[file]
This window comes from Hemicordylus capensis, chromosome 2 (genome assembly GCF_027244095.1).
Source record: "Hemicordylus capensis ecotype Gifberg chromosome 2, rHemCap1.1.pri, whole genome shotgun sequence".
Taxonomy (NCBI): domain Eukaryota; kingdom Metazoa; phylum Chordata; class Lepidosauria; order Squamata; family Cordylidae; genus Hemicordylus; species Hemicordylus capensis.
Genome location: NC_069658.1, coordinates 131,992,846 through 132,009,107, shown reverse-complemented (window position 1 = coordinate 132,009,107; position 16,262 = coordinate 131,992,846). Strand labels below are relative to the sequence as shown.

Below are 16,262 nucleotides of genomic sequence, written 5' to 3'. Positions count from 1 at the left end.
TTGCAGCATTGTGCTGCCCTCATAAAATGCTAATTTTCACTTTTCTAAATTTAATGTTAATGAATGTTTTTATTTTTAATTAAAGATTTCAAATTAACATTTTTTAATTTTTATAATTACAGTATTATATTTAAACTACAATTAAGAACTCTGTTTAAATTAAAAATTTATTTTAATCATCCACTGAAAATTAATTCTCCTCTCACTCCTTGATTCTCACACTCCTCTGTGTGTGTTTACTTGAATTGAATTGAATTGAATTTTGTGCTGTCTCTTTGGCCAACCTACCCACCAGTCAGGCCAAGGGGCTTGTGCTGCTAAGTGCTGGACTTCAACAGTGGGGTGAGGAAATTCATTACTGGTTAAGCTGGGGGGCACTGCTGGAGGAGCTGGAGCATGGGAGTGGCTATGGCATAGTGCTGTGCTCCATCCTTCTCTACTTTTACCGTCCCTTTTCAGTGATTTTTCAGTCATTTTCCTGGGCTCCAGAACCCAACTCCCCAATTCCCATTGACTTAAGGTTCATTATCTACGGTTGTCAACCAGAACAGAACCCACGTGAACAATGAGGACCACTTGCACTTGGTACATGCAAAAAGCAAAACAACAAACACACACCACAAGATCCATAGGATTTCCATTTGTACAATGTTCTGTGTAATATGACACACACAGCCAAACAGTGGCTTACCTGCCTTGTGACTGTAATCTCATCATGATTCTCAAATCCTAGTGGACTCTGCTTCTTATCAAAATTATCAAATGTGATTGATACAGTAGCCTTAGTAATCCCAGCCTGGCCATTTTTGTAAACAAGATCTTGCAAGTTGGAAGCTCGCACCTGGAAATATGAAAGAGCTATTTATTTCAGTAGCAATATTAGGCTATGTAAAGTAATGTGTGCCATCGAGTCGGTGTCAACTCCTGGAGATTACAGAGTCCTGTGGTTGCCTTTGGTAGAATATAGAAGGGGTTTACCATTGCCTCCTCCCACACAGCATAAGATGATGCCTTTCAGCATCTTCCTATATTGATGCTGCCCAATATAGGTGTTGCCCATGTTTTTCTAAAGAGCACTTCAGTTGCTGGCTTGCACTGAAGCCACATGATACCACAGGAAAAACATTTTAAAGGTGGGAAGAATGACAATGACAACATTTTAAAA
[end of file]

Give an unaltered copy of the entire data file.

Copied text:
This window comes from Hemicordylus capensis, chromosome 2 (genome assembly GCF_027244095.1).
Source record: "Hemicordylus capensis ecotype Gifberg chromosome 2, rHemCap1.1.pri, whole genome shotgun sequence".
Taxonomy (NCBI): domain Eukaryota; kingdom Metazoa; phylum Chordata; class Lepidosauria; order Squamata; family Cordylidae; genus Hemicordylus; species Hemicordylus capensis.
Genome location: NC_069658.1, coordinates 131,992,846 through 132,009,107, shown reverse-complemented (window position 1 = coordinate 132,009,107; position 16,262 = coordinate 131,992,846). Strand labels below are relative to the sequence as shown.

Below are 16,262 nucleotides of genomic sequence, written 5' to 3'. Positions count from 1 at the left end.
TTGCAGCATTGTGCTGCCCTCATAAAATGCTAATTTTCACTTTTCTAAATTTAATGTTAATGAATGTTTTTATTTTTAATTAAAGATTTCAAATTAACATTTTTTAATTTTTATAATTACAGTATTATATTTAAACTACAATTAAGAACTCTGTTTAAATTAAAAATTTATTTTAATCATCCACTGAAAATTAATTCTCCTCTCACTCCTTGATTCTCACACTCCTCTGTGTGTGTTTACTTGAATTGAATTGAATTGAATTTTGTGCTGTCTCTTTGGCCAACCTACCCACCAGTCAGGCCAAGGGGCTTGTGCTGCTAAGTGCTGGACTTCAACAGTGGGGTGAGGAAATTCATTACTGGTTAAGCTGGGGGGCACTGCTGGAGGAGCTGGAGCATGGGAGTGGCTATGGCATAGTGCTGTGCTCCATCCTTCTCTACTTTTACCGTCCCTTTTCAGTGATTTTTCAGTCATTTTCCTGGGCTCCAGAACCCAACTCCCCAATTCCCATTGACTTAAGGTTCATTATCTACGGTTGTCAACCAGAACAGAACCCACGTGAACAATGAGGACCACTTGCACTTGGTACATGCAAAAAGCAAAACAACAAACACACACCACAAGATCCATAGGATTTCCATTTGTACAATGTTCTGTGTAATATGACACACACAGCCAAACAGTGGCTTACCTGCCTTGTGACTGTAATCTCATCATGATTCTCAAATCCTAGTGGACTCTGCTTCTTATCAAAATTATCAAATGTGATTGATACAGTAGCCTTAGTAATCCCAGCCTGGCCATTTTTGTAAACAAGATCTTGCAAGTTGGAAGCTCGCACCTGGAAATATGAAAGAGCTATTTATTTCAGTAGCAATATTAGGCTATGTAAAGTAATGTGTGCCATCGAGTCGGTGTCAACTCCTGGAGATTACAGAGTCCTGTGGTTGCCTTTGGTAGAATATAGAAGGGGTTTACCATTGCCTCCTCCCACACAGCATAAGATGATGCCTTTCAGCATCTTCCTATATTGATGCTGCCCAATATAGGTGTTGCCCATGTTTTTCTAAAGAGCACTTCAGTTGCTGGCTTGCACTGAAGCCACATGATACCACAGGAAAAACATTTTAAAGGTGGGAAGAATGACAATGACAACATTTTAAAA